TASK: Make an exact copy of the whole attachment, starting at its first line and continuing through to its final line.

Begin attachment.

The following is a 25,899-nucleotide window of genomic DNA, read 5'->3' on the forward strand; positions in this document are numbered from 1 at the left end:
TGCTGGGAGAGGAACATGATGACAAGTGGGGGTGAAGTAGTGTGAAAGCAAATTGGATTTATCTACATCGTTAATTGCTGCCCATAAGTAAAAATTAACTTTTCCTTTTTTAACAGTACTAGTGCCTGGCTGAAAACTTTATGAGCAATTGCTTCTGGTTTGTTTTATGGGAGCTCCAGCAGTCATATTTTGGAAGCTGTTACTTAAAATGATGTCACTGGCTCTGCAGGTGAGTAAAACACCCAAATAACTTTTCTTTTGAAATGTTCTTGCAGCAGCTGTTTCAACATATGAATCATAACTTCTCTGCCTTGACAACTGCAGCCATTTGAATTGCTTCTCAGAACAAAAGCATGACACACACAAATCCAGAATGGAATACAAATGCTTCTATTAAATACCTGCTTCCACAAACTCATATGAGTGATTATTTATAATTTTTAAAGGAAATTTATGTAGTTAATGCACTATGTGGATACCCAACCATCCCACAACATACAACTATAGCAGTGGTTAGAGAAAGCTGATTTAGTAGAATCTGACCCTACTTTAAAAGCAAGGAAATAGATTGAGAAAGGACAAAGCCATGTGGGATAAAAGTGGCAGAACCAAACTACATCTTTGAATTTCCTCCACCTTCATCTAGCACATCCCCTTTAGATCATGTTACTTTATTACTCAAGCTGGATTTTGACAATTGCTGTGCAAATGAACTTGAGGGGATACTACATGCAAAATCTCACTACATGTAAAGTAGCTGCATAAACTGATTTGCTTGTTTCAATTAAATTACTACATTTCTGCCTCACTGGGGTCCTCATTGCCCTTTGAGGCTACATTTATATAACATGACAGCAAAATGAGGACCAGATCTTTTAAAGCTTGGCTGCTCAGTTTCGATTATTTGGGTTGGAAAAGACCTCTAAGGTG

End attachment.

The following is a 25,899-nucleotide window of genomic DNA, read 5'->3' on the forward strand; positions in this document are numbered from 1 at the left end:
TGCTGGGAGAGGAACATGATGACAAGTGGGGGTGAAGTAGTGTGAAAGCAAATTGGATTTATCTACATCGTTAATTGCTGCCCATAAGTAAAAATTAACTTTTCCTTTTTTAACAGTACTAGTGCCTGGCTGAAAACTTTATGAGCAATTGCTTCTGGTTTGTTTTATGGGAGCTCCAGCAGTCATATTTTGGAAGCTGTTACTTAAAATGATGTCACTGGCTCTGCAGGTGAGTAAAACACCCAAATAACTTTTCTTTTGAAATGTTCTTGCAGCAGCTGTTTCAACATATGAATCATAACTTCTCTGCCTTGACAACTGCAGCCATTTGAATTGCTTCTCAGAACAAAAGCATGACACACACAAATCCAGAATGGAATACAAATGCTTCTATTAAATACCTGCTTCCACAAACTCATATGAGTGATTATTTATAATTTTTAAAGGAAATTTATGTAGTTAATGCACTATGTGGATACCCAACCATCCCACAACATACAACTATAGCAGTGGTTAGAGAAAGCTGATTTAGTAGAATCTGACCCTACTTTAAAAGCAAGGAAATAGATTGAGAAAGGACAAAGCCATGTGGGATAAAAGTGGCAGAACCAAACTACATCTTTGAATTTCCTCCACCTTCATCTAGCACATCCCCTTTAGATCATGTTACTTTATTACTCAAGCTGGATTTTGACAATTGCTGTGCAAATGAACTTGAGGGGATACTACATGCAAAATCTCACTACATGTAAAGTAGCTGCATAAACTGATTTGCTTGTTTCAATTAAATTACTACATTTCTGCCTCACTGGGGTCCTCATTGCCCTTTGAGGCTACATTTATATAACATGACAGCAAAATGAGGACCAGATCTTTTAAAGCTTGGCTGCTCAGTTTCGATTATTTGGGTTGGAAAAGACCTCTAAGGTG